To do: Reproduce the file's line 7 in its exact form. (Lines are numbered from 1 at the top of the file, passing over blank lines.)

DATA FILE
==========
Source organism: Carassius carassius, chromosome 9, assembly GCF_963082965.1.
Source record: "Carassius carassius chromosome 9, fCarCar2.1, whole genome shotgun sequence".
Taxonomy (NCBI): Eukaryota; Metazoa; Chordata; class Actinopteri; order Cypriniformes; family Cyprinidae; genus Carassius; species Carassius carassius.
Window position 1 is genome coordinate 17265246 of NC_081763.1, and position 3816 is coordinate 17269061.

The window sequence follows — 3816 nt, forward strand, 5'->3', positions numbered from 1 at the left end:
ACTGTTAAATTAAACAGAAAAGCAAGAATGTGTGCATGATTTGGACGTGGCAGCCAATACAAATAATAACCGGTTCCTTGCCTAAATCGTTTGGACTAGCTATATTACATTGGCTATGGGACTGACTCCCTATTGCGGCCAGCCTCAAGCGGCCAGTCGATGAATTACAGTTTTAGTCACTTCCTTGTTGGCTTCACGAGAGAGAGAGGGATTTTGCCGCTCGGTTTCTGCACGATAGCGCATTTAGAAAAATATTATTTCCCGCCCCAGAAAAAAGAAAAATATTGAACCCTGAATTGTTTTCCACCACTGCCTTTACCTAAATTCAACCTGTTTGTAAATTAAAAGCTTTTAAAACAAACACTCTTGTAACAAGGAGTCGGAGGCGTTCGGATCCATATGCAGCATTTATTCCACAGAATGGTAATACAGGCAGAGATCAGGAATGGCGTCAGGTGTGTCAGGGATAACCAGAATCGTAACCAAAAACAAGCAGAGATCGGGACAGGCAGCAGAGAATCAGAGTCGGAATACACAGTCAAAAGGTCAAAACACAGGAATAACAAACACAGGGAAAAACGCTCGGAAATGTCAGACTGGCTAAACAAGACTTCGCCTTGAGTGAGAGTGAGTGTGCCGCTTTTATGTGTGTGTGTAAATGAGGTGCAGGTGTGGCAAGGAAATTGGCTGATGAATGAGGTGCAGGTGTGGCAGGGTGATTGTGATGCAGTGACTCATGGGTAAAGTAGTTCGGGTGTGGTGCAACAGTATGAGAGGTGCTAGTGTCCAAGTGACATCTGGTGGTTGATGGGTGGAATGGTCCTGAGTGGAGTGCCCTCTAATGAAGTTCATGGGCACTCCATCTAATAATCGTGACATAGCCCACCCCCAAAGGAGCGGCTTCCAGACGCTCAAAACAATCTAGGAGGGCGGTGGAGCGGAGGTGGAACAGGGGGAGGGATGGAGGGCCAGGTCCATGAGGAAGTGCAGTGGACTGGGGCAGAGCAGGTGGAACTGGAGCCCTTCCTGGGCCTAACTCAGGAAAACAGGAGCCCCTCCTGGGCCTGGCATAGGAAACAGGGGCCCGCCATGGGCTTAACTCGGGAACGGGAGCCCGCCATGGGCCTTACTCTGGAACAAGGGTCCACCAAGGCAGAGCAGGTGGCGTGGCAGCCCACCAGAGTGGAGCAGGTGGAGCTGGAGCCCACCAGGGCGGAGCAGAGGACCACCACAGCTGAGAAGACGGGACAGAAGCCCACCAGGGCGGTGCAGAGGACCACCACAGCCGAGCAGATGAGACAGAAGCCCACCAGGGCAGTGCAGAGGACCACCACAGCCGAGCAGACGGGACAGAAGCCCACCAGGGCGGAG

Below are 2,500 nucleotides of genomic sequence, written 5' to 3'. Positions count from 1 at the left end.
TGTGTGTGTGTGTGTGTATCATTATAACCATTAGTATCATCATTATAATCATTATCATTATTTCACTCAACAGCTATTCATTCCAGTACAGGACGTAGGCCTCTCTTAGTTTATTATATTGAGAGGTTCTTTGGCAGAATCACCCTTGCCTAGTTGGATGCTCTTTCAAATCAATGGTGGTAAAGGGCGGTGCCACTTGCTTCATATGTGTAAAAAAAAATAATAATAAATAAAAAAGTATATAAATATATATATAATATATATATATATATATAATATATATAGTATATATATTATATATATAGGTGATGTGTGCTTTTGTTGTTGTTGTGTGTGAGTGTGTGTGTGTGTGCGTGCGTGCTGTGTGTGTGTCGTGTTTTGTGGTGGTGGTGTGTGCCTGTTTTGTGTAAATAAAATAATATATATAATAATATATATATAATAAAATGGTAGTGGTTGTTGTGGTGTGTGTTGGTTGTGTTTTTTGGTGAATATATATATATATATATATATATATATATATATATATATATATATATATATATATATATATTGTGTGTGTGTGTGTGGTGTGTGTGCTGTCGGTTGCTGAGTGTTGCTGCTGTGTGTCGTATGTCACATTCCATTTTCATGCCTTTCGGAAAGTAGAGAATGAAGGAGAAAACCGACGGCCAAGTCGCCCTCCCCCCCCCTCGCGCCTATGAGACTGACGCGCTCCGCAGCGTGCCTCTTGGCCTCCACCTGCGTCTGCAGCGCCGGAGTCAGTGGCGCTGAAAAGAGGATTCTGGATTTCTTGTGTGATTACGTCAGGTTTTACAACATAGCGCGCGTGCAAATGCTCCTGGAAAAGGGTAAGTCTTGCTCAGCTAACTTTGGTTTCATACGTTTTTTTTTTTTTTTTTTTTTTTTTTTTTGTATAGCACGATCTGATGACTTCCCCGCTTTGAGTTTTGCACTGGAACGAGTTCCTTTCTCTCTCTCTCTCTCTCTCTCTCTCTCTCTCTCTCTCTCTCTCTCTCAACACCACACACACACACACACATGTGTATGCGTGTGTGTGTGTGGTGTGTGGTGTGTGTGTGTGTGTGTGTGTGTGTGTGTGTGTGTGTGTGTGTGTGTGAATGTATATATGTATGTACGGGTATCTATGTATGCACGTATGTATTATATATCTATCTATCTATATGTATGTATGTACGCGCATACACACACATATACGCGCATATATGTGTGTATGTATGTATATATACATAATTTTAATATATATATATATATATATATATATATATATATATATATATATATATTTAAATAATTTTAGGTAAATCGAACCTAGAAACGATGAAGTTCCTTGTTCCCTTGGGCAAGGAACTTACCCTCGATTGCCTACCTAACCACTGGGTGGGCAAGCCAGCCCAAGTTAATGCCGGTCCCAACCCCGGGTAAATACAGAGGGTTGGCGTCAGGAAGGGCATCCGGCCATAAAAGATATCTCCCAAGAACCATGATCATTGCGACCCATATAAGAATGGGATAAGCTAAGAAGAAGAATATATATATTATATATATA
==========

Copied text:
Below are 2,500 nucleotides of genomic sequence, written 5' to 3'. Positions count from 1 at the left end.